Brian Hioe at New Bloom summed it up…
THE FACT THAT Hung Hsiu-Chu’s meeting with Xi Jinping in Beijing has largely been a non-event in Taiwan probably attests to its futility. Given that Hung is already known for outlandishly extreme pro-unification views, Hung’s meeting with Xi probably does not really surprise the Taiwanese public, in the way that Eric Chu’s or Ma Ying-Jeou’s meetings with Xi Jinping in 2015 provoked stronger reactions. Hence the lack of any real public response. But does the Hung-Xi meeting indicate anything new?
Brian and I had a good laugh about the Xi-Hung meeting over drinks last night. The only people who really cared about the meeting were the international media.Beijing well understands how this ritual of the Beneficent Emperor presiding over a visit from an eager vassal looks to the media, which loves a good TAIWAN IS TENZ! story. Bloomberg’s hilarious headline was China’s Xi, Taiwan opposition leader voice concern over tensions. Voice concern over tensions… they themselves caused, as a friend pointed out on Twitter.
Prior to the meeting J Michael Cole had wondered aloud over at CPI what agreements Hung might make with Xi. But Xi, meeting in his capacity as Party Chairman rather than Emperor of China, was never going to make any agreements with the isolated head of a fading, split party whose members he undoubtedly plans to use and then have shot when China comes over.
The issue highlighted what many of us have said for a while now, some for over a decade now, that China has no Taiwan strategy (Cole wrote on that this week as well). It is simply following the well-worn grooves of its reflexive actions of the part, supplying ceremonies to satisfy its domestic audience. AP reported that…
Chinese President Xi Jinping met with Taiwan’s opposition leader Tuesday, underscoring Beijing’s message to the island’s independence-leaning administration that it won’t have access to the mainland’s highest levels of power if it doesn’t accept that Taiwan is part of China.
…but it could just as well written that Xi has no access to Taiwan’s highest levels of power. Xi’s refusal to deal with Tsai has not painted Tsai into a corner. Instead, it has forced the CCP to court a political party whose influence is fading, limiting the CCP’s ability to affect Taiwan politics. Since it won’t deal with DPP politicians it can’t court, influence, or subvert them. It can’t makes its case to pan-Green voters. As if to underscore that, the CCP even banned reporters from pro-Green papers from covering the meeting. This strategy could hardly be more self-defeating.
Fortunately the CCP is too ideologically blind to realize that. Indeed, the KMT once again reminded voters what its values are, which won’t help it at the polls — each kow-tow to the CCP reinforces the KMT’s irrelevance for Taiwanese voters. As Brian H pointed out in his piece, even Ma Ying-jeou, whose China policy was one of the chief causes of the KMT’s catastrophic 2014 and 2016 election losses, realizes this.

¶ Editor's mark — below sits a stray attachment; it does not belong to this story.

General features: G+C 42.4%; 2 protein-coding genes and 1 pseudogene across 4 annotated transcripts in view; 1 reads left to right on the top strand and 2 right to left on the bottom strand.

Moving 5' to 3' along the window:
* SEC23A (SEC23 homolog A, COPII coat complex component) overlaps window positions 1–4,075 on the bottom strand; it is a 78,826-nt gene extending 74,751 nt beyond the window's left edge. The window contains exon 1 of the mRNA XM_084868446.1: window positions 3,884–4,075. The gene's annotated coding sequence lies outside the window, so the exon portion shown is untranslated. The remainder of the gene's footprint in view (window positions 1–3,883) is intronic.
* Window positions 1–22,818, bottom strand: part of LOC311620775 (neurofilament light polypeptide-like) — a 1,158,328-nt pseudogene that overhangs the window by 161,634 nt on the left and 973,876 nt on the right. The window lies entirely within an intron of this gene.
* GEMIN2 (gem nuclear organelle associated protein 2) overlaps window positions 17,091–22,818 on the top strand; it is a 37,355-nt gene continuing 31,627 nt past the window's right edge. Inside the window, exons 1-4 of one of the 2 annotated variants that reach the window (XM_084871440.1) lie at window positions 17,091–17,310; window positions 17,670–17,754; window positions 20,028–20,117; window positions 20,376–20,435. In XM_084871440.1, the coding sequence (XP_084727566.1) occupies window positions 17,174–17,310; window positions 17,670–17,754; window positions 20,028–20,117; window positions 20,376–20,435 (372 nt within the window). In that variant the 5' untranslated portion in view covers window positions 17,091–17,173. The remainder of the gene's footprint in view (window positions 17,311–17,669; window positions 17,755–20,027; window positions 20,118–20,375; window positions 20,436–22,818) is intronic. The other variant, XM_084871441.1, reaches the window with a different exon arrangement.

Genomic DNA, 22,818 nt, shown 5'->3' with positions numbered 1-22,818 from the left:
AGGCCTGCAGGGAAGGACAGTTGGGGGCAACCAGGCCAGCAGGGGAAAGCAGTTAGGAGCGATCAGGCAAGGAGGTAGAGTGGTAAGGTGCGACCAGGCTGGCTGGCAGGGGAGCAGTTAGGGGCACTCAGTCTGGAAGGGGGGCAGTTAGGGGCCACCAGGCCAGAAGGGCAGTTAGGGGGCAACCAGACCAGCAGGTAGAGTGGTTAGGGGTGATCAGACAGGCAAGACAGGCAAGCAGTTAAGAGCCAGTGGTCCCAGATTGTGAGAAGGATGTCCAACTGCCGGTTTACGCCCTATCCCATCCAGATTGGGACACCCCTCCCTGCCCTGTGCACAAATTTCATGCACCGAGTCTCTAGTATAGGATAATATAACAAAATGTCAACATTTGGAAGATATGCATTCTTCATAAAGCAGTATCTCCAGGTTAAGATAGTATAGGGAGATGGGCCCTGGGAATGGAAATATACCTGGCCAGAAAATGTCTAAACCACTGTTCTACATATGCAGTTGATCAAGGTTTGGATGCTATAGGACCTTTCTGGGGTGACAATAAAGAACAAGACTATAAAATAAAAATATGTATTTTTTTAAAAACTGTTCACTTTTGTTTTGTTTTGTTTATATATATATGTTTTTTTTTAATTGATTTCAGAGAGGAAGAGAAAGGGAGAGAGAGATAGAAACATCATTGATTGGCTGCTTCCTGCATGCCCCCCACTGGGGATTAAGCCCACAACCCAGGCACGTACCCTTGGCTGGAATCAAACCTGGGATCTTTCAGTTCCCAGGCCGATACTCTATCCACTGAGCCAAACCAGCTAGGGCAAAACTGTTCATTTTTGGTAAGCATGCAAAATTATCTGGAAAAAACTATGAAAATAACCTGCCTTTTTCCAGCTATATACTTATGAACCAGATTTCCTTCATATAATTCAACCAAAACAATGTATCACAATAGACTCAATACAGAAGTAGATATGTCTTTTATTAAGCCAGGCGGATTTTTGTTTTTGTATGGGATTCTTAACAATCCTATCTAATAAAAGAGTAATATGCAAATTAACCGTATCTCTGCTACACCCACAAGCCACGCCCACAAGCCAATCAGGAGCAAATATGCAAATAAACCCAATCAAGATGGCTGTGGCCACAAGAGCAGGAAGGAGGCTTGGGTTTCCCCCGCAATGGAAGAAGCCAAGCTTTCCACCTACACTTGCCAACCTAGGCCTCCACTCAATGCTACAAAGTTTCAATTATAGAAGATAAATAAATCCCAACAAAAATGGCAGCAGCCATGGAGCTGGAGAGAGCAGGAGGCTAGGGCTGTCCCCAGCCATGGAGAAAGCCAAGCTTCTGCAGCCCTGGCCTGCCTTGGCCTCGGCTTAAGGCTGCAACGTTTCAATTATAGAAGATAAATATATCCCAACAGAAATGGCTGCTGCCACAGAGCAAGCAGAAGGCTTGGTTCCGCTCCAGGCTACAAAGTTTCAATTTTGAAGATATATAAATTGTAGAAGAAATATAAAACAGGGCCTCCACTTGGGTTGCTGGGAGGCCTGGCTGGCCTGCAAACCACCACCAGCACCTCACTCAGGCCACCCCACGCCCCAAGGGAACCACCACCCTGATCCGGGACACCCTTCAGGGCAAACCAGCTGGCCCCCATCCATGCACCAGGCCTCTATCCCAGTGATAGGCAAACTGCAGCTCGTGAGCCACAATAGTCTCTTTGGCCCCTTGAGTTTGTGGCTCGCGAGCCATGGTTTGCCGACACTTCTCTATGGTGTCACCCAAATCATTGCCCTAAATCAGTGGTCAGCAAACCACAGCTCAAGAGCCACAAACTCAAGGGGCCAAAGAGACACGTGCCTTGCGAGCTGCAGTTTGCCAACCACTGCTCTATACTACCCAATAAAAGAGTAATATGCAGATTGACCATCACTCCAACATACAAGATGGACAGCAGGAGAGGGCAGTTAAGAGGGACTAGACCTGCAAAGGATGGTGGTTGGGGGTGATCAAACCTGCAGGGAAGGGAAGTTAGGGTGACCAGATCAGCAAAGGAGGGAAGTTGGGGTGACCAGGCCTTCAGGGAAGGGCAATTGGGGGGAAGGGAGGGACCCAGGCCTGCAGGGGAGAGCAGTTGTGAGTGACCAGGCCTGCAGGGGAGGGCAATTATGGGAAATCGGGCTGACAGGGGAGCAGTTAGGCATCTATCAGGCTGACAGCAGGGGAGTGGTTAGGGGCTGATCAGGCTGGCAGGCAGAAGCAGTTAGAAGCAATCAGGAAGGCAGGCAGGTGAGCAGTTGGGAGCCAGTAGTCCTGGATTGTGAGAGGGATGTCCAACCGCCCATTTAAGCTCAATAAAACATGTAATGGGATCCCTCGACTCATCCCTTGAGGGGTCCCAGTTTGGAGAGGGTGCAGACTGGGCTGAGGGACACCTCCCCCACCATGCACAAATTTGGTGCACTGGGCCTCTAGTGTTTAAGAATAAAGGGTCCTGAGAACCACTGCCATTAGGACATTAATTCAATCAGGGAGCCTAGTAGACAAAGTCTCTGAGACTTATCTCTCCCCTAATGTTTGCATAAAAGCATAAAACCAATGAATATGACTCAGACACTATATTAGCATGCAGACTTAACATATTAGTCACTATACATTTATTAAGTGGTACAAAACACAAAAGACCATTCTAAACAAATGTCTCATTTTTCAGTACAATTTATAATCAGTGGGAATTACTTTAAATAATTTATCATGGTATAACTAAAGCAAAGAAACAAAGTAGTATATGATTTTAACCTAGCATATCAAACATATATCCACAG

The pro-KMT China Post reported that the chief difference between Hung’s trip was that the KMT itself is split….
Lawmakers banded together and called for assurances, revealing a divide between party headquarters and the KMT rank and file. The legislators called on Hung to be sensitive to the KMT’s current image problem, pleading for her to make “certain statements” at “appropriate settings.”
The internal strife was clear in reports that Hung and former President Ma Ying-jeou clashed over viewpoints on the “1992 Consensus.”
Ma reportedly attempted to drive home the importance of its “different interpretations of one China” clause, while Hung showed a reluctance to be boxed in.
The ensuing public spats between Central Policy Committee Director Alex Tsai and the aides of former President Ma offered few reassurances that consensus within KMT existed before Hung left for China.
It was under these two sources of pressure that Hung promised a no-frills encounter with Chinese leader Xi Jinping. A perfunctory checklist would indicate that Hung did what was advised and has managed to stay out of trouble. Barring last-minute contingencies, her trip has not derailed the KMT in any dramatic fashion.
Behind closed doors, certain media reported Xi said Taiwan independence would destroy the CCP. Thanks for supplying another incentive for Taiwan independence.
The Cross-Strait Peace Agreement that Hung keeps touting is hugely vague on the details. It will never work — if peace is institutionalized across the Strait Taiwan will move further towards independence — only the CCP threat to murder Taiwanese keeps the island from declaring independence. Beijing understands this, which is why Xi was cold to the idea. Institutionalized peace institutionalizes Taiwan as a de facto independent state.
Surely the KMT must realize this. The Party is not pursuing it on behalf of Taiwan, but on behalf of the ROC, a virtual state which must, whether China comes over or Taiwan becomes independent, be swallowed up by history. Institutionalized peace institutionalizes the continued existence of the ROC and the KMT’s umbilical connection to it — it institutionalizes the possibility of a continued future for the KMT.
- Thomas Shattuck: Taiwan is not made in China summarizing recent, pathetic moves by Beijing.
- Another call for deepened Japan-Taiwan security ties
- The amazing Julia F in The National Interest on Manila-Tokyo-Seoul-Taipei get together on China.
- Turnabout is fair play: Salami-slice weapons sales to Taiwan
- The US-Philippines alliance is stronger than you think
- Latest Global Taiwan Brief